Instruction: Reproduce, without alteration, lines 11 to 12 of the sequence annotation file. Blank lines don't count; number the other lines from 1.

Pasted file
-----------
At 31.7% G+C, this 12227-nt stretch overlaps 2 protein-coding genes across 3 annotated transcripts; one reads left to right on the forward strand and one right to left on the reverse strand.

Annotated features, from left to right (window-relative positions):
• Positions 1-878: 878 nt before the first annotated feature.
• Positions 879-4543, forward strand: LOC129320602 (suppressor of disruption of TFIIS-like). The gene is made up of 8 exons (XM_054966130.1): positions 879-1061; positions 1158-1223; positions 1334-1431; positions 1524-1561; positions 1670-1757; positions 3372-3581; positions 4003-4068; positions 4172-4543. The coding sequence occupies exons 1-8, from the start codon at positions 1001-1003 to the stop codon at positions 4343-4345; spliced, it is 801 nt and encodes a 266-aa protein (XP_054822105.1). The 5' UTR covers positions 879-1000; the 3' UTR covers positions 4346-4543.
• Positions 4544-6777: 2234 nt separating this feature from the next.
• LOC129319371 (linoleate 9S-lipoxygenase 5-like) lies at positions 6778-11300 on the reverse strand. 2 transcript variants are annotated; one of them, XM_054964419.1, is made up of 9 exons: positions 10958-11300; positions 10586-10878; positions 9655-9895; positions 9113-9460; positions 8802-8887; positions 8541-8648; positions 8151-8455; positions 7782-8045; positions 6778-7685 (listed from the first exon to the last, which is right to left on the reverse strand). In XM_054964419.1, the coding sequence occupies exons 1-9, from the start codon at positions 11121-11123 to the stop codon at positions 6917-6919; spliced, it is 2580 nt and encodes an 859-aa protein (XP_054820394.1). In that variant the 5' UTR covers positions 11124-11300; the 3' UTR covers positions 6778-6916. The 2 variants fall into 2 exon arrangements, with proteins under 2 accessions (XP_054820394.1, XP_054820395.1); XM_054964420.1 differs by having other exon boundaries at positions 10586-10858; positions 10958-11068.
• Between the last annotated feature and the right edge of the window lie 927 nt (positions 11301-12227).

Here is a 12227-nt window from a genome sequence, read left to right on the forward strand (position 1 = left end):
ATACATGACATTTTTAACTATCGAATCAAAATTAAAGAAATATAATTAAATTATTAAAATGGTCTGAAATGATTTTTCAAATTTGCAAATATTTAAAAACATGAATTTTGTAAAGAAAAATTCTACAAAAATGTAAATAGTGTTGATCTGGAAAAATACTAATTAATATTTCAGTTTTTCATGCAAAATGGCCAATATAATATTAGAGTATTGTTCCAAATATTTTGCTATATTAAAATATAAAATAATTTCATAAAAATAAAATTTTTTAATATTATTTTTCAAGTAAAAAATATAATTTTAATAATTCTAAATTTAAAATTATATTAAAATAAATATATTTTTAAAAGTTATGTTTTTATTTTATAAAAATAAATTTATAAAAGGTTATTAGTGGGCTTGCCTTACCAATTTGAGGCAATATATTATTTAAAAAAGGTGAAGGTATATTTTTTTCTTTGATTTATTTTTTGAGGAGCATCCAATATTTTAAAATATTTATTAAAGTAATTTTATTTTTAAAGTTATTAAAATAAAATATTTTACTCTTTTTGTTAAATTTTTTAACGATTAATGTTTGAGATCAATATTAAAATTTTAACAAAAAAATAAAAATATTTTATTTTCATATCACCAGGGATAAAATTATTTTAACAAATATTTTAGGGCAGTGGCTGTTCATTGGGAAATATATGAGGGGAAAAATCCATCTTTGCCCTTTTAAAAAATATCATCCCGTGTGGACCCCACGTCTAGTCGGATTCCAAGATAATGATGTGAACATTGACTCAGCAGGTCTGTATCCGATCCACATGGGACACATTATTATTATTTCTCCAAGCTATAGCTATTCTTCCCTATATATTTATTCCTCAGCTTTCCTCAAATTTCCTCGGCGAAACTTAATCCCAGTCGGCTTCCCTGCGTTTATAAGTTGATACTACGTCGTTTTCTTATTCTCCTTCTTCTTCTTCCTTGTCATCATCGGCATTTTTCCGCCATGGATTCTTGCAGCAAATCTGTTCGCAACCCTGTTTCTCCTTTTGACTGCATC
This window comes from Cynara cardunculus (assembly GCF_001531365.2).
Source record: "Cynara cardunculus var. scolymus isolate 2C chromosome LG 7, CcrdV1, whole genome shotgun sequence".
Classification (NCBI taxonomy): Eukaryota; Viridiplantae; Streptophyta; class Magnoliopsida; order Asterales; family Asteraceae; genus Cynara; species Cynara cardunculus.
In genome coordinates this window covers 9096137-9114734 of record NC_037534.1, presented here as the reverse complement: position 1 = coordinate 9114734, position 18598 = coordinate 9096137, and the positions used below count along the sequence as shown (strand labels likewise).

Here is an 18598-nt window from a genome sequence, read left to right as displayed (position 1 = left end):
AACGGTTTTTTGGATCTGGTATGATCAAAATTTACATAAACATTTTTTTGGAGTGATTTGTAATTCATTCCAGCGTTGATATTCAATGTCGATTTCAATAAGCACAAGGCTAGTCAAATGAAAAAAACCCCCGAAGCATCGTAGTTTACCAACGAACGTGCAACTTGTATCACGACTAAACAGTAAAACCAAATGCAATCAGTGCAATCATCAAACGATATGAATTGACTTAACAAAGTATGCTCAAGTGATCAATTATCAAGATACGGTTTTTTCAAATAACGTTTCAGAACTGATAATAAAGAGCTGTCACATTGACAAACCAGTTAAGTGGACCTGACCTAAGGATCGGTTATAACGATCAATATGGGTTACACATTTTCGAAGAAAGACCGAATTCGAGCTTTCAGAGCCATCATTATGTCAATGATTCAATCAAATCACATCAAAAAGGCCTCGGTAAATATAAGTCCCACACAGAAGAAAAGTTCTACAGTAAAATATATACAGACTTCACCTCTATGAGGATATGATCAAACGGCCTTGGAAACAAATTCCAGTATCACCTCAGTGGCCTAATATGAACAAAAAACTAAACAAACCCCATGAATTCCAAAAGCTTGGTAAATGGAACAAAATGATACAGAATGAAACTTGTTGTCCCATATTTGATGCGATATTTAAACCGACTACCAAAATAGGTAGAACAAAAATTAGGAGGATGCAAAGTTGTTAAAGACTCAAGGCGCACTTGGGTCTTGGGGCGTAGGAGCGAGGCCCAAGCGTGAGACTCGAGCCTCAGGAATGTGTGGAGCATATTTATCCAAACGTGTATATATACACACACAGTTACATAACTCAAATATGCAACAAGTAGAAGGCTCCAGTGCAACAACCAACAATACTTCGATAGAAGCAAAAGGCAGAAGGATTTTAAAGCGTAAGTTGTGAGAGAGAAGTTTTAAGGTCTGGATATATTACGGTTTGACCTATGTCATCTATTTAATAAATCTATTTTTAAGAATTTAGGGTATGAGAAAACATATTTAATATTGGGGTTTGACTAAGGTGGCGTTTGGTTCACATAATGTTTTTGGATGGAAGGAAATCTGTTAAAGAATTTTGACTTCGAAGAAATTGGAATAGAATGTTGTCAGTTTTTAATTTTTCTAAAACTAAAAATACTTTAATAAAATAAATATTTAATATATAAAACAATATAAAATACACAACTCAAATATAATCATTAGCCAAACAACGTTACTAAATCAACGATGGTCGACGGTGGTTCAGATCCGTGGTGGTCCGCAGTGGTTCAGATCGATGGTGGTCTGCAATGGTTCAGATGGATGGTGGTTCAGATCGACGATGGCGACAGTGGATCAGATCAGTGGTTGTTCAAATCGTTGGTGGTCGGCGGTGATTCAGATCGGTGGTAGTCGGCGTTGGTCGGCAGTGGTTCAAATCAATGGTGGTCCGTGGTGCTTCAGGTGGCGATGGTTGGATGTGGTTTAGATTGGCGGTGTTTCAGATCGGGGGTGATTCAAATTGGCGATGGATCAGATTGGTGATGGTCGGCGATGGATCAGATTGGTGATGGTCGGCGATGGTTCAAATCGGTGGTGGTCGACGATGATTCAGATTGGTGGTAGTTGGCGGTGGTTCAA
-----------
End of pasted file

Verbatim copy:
Source record: "Cynara cardunculus var. scolymus isolate 2C chromosome LG 7, CcrdV1, whole genome shotgun sequence".
Classification (NCBI taxonomy): Eukaryota; Viridiplantae; Streptophyta; class Magnoliopsida; order Asterales; family Asteraceae; genus Cynara; species Cynara cardunculus.